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They are required to do so by those they actually represent, who live from sucking the life-blood of said working-class.  And who fear them ever getting a little revenge.
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« Reply #14 on: June 07, 2008, 11:31:15 am »
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They are required to do so by those they actually represent, who live from sucking the life-blood of said working-class.  And who fear them ever getting a little revenge.
Why do you confuse the US with Tsarist Russia?
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« Reply #15 on: June 07, 2008, 12:47:33 pm »
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'Cause the poors don't give them money.
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« Reply #16 on: June 07, 2008, 12:50:18 pm »
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'Cause the poors don't give them money.
This. Finance Capital/the moneyed classes hold all the power in this current phase of the west's history. However, things change...
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"I will kill 120,000 people" ~ Barack Obama
The United States is not only the world's first suburban nation, but it will also be its last. The world cannot sustain any more economies like ours. - Kenneth T. Jackson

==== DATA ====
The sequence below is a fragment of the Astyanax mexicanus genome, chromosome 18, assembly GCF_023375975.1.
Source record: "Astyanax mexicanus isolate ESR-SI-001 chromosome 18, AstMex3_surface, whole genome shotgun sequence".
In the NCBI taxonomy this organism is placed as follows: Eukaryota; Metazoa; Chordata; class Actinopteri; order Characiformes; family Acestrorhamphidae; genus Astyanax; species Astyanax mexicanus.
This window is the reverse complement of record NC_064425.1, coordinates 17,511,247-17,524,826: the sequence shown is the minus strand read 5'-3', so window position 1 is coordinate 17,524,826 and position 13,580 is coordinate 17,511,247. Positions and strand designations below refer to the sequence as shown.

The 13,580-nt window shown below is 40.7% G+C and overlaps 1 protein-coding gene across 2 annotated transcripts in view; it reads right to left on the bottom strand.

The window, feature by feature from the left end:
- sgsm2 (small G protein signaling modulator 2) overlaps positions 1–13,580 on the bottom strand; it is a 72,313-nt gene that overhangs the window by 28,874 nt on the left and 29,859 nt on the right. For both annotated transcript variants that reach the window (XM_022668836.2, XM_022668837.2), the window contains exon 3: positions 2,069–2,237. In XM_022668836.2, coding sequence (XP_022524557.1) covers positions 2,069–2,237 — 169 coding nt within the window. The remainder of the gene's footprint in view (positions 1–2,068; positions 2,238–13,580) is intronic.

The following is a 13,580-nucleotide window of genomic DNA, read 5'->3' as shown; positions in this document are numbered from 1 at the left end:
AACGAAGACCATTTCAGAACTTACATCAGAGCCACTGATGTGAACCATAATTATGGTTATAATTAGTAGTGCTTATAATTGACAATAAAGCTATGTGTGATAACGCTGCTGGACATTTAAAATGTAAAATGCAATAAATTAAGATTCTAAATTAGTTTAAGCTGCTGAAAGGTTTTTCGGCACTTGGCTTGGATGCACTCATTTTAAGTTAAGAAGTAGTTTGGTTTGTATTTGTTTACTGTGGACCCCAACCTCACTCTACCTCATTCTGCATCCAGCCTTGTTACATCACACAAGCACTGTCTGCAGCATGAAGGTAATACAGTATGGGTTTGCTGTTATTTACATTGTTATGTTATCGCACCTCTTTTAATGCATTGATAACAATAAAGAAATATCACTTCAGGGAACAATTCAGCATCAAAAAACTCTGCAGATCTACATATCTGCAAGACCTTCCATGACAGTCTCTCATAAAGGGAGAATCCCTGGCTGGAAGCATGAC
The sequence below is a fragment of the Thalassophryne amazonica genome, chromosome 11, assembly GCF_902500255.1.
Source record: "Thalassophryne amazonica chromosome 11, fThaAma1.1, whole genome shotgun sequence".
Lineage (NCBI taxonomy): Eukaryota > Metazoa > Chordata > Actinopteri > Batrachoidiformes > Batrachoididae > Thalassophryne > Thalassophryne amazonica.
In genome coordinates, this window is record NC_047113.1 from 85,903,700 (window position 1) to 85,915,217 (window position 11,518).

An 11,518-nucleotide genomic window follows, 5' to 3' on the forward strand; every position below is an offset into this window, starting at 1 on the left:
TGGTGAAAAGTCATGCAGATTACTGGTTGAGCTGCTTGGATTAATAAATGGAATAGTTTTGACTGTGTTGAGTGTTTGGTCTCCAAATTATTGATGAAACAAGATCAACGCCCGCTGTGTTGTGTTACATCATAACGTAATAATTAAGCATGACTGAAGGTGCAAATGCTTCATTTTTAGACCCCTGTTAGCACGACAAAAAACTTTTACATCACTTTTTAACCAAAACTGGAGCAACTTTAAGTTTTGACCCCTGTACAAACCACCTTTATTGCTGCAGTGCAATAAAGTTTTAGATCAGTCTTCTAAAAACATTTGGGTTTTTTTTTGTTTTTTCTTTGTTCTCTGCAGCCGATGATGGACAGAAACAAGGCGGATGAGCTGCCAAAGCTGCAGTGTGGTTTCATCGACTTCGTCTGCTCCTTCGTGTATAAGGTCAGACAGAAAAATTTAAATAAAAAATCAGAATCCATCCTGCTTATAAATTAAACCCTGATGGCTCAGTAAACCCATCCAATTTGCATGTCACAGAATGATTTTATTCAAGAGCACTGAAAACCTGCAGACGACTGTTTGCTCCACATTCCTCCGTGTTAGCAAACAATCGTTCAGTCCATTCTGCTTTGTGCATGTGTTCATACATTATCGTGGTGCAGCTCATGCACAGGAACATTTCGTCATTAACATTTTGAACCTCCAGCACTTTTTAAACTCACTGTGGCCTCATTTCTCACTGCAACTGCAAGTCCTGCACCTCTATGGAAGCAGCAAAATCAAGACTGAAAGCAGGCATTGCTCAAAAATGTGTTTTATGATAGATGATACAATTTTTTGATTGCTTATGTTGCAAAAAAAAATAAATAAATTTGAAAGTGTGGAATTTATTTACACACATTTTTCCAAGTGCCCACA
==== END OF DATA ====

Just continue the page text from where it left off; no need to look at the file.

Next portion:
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« Reply #17 on: June 07, 2008, 01:51:48 pm »
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I think the tone was purposeful on both sides based on each campaign's strategy. What was so striking to me was how successful Obama was at taking one of the legs of the traditional Democratic triad (labor, the poor, minorities) so completely away from Hillary (minorities--specifically blacks) without really moving into the other two.

I'm also sort of surprised that the "experience" card didn't work better for her, given his total lack of any. I think it speaks to the depth of her baggage the the "liberal elite" turned on her so quickly in favor of this newcomer.